the lomax library

Blues fans have a lot to be thankful for this Thanksgiving. The year 2019 has indeed been an auspicious one for blues aficionados and researchers for at least two reasons: 1) Paul Oliver and Mack McCormick’s long lost book The Blues Comes to Texas (Alan B. Govenar, TAMU Press) was finally published and 2) Alan Lomax’s huge library of roots music recordings and interviews was placed online for free public listening and reading. The second curtain-raiser is particularly significant because Alan and his father were contracted back in the 1930s by the Library of Congress to travel around the deep South to make field recordings of music being sung in cotton fields, prisons and black churches.

Why was all this important? Blues and other roots music was practically unknown to the rest of the country at that time, so these recordings changed the nature of the music world after they were released. The world was introduced to such performers as Muddy Waters, Lead Belly, Robert Johnson, Aunt Molly Jackson and many others. Although the blues had been performed in jukes and other black venues for decades, white audiences were unfamiliar with such sounds until they heard them played on the radio at first and then on black and white TV screens. There can be little doubt that the blues gave birth to rock and roll. “Blues is a big part of rock and roll. The best rock and roll got its birth in the blues. You hear it in Little Richard and Chuck Berry,” said AC/DC guitarist Angus Young.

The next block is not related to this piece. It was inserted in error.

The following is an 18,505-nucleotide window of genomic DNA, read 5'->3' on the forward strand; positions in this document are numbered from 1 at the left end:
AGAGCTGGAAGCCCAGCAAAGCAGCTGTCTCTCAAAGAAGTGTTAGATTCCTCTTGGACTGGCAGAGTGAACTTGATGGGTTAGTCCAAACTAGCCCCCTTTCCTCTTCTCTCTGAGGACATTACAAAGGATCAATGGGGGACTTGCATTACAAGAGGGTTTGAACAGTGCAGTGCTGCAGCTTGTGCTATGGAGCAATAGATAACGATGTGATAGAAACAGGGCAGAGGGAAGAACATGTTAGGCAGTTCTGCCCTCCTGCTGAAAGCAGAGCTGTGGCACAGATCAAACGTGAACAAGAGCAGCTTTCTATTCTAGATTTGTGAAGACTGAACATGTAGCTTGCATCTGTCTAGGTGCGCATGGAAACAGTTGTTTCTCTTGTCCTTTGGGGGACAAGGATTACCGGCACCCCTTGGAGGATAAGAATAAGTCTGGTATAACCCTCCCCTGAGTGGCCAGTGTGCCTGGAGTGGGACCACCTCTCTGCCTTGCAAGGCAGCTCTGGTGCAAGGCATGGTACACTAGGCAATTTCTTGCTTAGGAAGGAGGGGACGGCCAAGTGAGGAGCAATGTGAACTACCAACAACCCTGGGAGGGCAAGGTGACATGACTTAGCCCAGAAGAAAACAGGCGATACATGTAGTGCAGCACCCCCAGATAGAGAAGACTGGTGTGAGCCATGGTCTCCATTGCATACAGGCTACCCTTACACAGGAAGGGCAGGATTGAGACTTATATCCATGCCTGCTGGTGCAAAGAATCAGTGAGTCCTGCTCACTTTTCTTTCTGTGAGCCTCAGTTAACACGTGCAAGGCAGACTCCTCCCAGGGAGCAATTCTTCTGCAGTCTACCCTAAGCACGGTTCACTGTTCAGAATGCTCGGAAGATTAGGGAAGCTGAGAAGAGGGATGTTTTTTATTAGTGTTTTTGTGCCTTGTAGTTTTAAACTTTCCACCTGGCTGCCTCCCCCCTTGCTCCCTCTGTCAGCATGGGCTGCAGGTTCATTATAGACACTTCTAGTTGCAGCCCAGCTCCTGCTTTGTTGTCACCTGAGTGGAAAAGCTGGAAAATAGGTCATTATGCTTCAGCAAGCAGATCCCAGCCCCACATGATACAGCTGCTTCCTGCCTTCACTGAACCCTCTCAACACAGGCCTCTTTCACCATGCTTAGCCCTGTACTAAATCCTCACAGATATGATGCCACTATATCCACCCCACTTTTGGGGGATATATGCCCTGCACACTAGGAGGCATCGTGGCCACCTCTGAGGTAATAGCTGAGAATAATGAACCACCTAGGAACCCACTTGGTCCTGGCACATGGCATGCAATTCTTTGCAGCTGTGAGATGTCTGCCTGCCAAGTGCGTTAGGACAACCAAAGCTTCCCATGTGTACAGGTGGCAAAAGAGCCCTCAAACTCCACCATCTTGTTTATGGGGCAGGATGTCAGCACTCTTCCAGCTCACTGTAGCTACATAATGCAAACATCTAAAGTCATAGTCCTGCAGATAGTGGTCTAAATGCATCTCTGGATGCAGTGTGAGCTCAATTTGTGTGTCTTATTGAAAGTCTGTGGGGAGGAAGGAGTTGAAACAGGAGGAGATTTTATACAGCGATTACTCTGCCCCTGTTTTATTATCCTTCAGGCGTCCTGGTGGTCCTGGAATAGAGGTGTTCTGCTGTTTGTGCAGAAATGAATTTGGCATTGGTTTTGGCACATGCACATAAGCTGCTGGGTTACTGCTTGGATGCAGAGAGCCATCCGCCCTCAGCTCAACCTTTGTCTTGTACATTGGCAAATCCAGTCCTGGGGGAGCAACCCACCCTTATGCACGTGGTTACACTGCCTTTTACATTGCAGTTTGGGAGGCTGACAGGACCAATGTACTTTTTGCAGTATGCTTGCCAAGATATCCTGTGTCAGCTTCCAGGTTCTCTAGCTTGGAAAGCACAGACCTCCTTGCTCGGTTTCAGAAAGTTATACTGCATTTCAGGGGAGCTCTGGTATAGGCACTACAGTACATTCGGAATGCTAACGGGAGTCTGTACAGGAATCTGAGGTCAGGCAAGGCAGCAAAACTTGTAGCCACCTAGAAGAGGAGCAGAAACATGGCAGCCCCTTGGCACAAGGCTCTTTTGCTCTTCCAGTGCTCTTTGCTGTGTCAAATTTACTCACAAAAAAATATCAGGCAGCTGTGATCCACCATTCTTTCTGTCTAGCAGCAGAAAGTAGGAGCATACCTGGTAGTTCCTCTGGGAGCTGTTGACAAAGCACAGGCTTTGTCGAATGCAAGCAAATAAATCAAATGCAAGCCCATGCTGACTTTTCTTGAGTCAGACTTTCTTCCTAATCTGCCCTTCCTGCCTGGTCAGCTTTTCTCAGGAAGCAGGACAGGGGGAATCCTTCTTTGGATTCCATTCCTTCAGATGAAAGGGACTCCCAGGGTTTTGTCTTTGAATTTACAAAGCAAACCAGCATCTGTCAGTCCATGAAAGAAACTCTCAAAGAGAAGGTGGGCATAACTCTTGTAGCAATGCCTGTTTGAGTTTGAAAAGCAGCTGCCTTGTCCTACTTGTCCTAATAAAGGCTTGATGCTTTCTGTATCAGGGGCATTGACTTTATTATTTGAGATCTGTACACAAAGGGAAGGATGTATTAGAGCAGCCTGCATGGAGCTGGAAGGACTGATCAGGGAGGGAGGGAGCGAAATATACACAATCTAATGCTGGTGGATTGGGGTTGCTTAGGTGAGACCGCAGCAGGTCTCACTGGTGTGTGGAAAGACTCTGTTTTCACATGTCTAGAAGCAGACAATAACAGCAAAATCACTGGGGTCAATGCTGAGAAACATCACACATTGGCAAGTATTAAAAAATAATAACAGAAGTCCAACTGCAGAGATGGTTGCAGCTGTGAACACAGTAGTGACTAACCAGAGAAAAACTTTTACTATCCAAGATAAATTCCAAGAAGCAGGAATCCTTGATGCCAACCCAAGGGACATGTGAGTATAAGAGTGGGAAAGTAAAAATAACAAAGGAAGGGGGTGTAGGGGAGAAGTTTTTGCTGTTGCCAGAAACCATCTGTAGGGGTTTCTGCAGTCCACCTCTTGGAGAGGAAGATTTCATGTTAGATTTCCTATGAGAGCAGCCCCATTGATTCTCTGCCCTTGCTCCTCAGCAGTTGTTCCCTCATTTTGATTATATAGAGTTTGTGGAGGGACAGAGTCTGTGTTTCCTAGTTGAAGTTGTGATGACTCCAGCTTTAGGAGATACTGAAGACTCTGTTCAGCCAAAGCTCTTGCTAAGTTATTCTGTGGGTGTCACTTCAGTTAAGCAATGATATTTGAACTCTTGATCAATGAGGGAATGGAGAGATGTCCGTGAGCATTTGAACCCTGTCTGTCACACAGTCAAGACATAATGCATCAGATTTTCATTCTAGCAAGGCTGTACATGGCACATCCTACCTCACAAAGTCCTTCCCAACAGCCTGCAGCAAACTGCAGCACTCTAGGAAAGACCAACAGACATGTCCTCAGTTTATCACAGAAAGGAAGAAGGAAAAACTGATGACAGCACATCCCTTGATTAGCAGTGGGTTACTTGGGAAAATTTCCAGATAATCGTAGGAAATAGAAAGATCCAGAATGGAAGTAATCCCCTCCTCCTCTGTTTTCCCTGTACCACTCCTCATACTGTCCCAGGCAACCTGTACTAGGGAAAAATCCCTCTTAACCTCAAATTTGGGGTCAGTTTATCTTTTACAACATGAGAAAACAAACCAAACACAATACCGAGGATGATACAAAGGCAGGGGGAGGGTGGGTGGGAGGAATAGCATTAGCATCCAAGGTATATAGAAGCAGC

Who, you may ask were the Lomaxes? The American Folklife Center website explains: “John A. Lomax, Sr., began a ten-year relationship with the Library in 1933, when he set out with his son Alan, then eighteen, on their first folksong gathering expedition under the Library’s auspices. Together they visited Texas farms, prisons, and rural communities, recording work songs, reels, ballads, and blues. John Lomax was named Honorary Consultant and Curator of the Archive of American Folk Song, which in 1928 had been created in the Library’s Music Division.”